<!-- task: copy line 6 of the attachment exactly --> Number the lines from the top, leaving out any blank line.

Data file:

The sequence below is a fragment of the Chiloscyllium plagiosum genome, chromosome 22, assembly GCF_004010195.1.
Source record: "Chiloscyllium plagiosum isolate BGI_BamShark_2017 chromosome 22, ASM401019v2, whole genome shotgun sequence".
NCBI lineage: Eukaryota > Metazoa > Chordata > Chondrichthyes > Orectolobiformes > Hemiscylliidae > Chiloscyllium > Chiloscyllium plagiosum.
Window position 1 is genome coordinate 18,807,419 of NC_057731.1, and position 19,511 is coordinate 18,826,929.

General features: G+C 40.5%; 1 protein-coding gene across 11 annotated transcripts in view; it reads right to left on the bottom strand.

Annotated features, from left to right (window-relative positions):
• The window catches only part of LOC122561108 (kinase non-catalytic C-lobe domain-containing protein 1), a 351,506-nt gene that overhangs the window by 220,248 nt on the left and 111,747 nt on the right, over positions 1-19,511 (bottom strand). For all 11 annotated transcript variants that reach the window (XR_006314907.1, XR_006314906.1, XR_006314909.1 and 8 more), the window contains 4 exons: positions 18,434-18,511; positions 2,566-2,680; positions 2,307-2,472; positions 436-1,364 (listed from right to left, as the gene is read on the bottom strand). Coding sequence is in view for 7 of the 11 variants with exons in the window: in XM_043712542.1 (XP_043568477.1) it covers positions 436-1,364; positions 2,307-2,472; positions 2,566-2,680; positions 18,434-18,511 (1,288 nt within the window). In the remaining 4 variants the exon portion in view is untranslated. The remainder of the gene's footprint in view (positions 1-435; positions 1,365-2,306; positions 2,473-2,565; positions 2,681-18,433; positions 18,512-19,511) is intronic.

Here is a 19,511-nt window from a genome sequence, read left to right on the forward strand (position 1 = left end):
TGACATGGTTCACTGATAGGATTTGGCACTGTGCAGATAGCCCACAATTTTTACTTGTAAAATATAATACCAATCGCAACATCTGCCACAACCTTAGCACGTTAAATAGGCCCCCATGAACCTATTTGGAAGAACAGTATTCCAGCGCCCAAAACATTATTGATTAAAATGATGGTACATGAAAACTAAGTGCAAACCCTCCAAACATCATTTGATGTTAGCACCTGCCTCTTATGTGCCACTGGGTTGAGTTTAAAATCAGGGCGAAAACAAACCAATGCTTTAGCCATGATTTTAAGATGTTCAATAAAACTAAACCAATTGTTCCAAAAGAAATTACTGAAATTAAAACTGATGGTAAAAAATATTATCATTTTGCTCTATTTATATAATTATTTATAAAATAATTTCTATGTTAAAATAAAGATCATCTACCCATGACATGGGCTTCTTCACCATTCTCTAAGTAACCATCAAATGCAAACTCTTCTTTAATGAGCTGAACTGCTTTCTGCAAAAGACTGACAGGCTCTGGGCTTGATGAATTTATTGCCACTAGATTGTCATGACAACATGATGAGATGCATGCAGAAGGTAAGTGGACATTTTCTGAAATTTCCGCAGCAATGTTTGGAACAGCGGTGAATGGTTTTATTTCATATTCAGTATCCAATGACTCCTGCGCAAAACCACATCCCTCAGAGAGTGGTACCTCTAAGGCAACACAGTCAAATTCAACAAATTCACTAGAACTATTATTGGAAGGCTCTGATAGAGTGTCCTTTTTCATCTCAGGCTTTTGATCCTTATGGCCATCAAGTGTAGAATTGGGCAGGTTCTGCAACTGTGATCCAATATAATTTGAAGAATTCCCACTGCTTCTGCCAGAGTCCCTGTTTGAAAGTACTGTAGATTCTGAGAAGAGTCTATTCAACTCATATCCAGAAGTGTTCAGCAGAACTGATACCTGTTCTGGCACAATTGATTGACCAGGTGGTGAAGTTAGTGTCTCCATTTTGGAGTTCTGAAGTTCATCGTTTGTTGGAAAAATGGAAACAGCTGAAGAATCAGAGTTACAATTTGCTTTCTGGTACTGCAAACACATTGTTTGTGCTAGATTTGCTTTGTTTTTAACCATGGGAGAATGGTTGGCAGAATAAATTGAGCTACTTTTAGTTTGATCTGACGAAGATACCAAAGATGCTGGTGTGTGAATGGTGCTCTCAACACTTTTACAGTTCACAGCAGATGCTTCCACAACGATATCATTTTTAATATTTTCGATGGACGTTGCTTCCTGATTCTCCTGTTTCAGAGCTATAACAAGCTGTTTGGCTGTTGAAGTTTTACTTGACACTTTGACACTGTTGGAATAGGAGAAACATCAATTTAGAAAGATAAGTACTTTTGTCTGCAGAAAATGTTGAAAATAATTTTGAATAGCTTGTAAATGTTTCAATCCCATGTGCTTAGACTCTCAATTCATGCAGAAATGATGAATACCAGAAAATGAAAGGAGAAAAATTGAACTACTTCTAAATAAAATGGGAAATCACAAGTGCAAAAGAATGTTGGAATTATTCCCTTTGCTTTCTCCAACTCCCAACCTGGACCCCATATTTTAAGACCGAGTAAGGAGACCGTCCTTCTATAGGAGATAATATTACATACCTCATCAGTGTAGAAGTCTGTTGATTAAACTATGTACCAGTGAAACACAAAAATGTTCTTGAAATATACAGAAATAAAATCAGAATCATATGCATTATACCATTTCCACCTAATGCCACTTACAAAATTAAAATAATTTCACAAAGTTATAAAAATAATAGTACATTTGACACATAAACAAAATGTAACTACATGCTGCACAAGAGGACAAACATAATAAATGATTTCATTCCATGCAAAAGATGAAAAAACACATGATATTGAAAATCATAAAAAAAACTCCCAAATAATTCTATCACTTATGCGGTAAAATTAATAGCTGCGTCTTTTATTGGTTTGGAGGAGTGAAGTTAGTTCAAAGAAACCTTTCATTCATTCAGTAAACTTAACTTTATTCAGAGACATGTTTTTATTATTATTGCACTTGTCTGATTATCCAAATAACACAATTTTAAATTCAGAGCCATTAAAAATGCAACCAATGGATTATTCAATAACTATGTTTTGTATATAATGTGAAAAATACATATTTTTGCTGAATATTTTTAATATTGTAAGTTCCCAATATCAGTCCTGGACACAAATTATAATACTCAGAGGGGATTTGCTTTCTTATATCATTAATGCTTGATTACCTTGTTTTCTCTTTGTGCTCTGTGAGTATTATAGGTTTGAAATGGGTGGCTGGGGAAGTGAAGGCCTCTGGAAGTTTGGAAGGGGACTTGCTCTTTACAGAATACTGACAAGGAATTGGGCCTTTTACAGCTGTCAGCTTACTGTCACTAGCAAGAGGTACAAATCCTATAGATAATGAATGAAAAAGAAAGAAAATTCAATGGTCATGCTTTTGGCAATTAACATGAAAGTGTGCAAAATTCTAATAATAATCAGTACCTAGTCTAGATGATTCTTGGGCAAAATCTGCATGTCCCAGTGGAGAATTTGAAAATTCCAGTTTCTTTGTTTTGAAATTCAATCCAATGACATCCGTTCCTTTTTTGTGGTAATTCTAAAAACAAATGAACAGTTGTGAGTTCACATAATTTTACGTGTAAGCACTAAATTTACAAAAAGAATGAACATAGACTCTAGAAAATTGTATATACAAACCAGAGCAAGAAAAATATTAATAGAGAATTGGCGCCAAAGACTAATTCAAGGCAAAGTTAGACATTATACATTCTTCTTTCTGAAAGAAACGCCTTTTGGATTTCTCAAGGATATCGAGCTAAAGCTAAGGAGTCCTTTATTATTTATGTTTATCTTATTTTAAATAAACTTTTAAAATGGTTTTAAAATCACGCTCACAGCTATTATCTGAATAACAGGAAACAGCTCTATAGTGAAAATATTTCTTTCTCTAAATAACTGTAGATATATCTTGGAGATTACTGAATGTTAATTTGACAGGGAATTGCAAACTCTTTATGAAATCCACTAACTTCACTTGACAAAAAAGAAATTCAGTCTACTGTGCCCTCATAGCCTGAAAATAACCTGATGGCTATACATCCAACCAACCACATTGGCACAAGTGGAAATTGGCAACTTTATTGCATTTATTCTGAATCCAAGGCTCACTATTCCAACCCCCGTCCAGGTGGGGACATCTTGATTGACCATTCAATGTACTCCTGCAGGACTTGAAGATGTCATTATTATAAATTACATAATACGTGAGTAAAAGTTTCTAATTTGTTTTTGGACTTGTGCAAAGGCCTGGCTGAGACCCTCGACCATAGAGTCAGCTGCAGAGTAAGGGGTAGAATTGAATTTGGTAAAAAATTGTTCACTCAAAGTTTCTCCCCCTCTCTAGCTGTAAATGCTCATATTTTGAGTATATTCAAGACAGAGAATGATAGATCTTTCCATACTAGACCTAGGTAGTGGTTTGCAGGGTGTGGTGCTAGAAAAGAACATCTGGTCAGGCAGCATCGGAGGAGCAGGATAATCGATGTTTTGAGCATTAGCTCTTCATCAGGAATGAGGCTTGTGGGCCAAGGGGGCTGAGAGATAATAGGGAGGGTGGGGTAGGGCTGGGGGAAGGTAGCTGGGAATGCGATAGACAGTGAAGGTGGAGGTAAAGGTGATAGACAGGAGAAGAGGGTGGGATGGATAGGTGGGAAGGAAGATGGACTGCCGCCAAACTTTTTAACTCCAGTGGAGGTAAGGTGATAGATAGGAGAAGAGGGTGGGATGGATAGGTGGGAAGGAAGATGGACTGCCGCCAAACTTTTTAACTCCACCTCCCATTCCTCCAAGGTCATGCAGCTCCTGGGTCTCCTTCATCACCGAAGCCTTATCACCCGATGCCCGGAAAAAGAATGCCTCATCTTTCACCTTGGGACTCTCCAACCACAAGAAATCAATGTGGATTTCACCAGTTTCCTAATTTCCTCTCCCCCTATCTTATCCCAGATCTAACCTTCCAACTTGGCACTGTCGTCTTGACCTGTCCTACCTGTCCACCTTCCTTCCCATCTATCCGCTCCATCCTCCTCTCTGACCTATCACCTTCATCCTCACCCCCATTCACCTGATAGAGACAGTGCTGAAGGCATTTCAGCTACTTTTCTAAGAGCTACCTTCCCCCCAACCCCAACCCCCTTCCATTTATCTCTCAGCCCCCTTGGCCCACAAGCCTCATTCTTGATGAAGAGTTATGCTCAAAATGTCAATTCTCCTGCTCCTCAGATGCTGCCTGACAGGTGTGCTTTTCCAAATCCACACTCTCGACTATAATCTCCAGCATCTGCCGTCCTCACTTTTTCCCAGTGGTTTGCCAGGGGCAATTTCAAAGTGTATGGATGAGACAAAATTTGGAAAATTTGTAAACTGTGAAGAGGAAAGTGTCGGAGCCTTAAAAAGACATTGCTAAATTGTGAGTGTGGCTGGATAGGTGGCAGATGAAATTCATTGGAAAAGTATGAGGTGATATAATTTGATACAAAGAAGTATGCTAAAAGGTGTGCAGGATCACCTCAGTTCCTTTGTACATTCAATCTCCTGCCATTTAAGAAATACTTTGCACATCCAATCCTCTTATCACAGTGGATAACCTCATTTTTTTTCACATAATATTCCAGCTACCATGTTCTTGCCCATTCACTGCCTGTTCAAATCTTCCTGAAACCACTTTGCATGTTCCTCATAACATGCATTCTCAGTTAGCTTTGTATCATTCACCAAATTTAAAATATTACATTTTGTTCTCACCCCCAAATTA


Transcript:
Annotated features, from left to right (window-relative positions):